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A View to a Swell
Interstate 70 through Eastern Utah
Mark Sedenquist
(continued from Page 2)

Salt Wash
Salt Wash

Devil's Canyon
Wildflowers at Devil's Canyon

Devil's Canyon
Devil's Canyon

Eagle Canyon
Coal Wash near Ghost Rock

The town of Richfield offers a full complement of traveler services at mile marker 37, or you can travel up to Salina on US-50 at exit 54 for a quick meal as you get ready to ascend to the most magnificent segment of this drive. Mile 86 is the starting point of what I consider to be the most scenic 72-mile stretch of the Interstate highway in the country. Between Fremont junction (at SR-10) and the picturesque town of Green River (a major tributary to the Colorado River) lie eight view points with evocative names like Ghost Rock, Devil's Canyon and Spotted Wolf. While not all of the view points are accessible from both directions, I make always make a point of stopping at as many as I can when I pass through this area. I-70 bisects an extraordinary, kidney-shaped geologic formation known as the San Rafael Swell. (see satellite map)

The San Rafael Swell is actually an anticline -- a huge dome that was formed by pressure deep within the earth. As the earth buckled upwards, the various layers of rock reached the surface and caused a rippled effect of rock formations. These formations have subsequently been eroded by wind and rain, resulting in some very unusual and beautiful formations. The Swell is 50 miles long and about 30 miles wide. The eastern edge, with its jagged sandstone and deep canyons, is called the San Rafael Reef. Although I-70 is the only paved road in the area, there are 2,000 miles of dirt roads and trails to entice adventurous travelers. Here is an excellent map of the road system that wanders around the nearly 600,000 acres of the Swell.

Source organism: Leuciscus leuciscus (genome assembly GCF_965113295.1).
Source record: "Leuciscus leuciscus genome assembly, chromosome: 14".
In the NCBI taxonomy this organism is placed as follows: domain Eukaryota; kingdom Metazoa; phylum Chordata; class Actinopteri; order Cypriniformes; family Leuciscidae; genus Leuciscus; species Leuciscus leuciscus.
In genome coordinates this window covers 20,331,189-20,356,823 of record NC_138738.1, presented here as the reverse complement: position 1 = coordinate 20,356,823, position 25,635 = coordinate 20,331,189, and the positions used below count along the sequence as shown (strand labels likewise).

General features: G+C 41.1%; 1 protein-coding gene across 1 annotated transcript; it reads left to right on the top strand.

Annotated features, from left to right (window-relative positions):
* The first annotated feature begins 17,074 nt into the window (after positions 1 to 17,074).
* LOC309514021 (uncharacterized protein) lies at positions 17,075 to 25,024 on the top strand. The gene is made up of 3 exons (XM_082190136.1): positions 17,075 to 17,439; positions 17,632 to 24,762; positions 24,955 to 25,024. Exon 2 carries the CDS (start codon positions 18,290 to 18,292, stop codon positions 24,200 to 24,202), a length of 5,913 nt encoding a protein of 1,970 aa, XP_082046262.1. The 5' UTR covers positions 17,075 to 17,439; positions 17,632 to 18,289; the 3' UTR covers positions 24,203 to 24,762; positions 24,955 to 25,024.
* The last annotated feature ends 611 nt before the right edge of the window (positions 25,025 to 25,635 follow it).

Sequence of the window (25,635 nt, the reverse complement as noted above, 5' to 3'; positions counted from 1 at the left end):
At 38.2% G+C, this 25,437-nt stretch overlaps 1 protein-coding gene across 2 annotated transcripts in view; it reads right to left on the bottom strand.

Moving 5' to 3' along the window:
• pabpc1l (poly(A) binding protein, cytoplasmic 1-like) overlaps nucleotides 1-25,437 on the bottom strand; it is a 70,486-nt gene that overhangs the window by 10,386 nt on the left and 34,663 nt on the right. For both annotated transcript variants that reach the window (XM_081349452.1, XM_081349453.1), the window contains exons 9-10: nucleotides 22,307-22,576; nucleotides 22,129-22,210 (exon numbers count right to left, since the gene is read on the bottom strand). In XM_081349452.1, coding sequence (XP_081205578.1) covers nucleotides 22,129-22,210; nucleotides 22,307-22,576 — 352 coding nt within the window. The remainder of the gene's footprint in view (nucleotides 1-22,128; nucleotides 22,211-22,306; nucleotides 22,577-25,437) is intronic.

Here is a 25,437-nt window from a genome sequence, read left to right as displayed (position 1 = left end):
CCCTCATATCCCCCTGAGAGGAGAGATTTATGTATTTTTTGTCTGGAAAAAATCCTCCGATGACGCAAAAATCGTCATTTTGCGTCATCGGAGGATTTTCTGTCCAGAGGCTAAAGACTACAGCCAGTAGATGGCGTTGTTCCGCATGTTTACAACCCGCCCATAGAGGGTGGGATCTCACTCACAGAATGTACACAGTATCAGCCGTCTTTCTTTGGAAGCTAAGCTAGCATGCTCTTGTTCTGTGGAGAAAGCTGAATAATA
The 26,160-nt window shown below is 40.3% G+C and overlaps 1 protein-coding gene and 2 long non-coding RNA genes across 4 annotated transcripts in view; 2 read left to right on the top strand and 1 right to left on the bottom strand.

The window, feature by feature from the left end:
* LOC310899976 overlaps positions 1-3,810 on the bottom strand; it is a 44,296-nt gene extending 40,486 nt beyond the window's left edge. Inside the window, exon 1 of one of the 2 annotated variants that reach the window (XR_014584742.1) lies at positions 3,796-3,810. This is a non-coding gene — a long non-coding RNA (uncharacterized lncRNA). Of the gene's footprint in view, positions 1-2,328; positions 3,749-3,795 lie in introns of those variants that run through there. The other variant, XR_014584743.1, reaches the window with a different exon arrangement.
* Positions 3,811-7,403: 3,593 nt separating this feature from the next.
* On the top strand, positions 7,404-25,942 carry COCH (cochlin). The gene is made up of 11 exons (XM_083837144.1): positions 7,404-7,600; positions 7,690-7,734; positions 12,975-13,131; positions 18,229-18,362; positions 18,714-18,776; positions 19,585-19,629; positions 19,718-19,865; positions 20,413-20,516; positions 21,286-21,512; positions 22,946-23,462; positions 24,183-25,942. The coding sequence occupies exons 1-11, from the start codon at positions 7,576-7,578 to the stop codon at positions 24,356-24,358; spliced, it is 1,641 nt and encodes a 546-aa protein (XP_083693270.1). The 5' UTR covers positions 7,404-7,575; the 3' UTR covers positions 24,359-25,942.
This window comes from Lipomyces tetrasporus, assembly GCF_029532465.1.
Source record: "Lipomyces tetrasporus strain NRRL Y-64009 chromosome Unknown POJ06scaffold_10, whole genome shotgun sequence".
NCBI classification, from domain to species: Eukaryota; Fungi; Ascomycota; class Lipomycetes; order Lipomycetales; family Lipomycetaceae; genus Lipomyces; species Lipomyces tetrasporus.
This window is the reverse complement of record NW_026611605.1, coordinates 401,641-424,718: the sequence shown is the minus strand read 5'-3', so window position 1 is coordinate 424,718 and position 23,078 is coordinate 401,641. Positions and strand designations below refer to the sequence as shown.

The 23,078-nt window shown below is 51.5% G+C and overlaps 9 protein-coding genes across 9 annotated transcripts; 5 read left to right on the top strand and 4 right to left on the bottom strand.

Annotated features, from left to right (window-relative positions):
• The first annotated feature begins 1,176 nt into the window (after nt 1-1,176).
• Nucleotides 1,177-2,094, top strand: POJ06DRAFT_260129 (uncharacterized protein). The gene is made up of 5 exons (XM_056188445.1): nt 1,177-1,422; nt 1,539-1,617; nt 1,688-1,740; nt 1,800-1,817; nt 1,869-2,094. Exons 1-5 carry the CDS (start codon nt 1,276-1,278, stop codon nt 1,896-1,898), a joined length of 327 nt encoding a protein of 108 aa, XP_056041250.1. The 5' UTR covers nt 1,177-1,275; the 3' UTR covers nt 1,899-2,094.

Throughout the Swell area, is it possible to find petroglyphs from a number of cultures and dating back as far as 2,000 B.C. In addition, scientists have found many intact allosaurus dinosaur skeletons. In the Cleveland-Lloyd Dinosaur Quarry in the northern part of the Swell, palentologists have excavated over 12,000 bones. Here are a couple of books that can provide plenty of background information for exploring this vast area: Steve Allen's Canyoneering the San Rafael Swell and Michael Kesley's Hiking and Exploring Utah's San Rafael Swell.

Next: What to look for at the viewpoints>

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Mark Sedenquist
April 16, 2006


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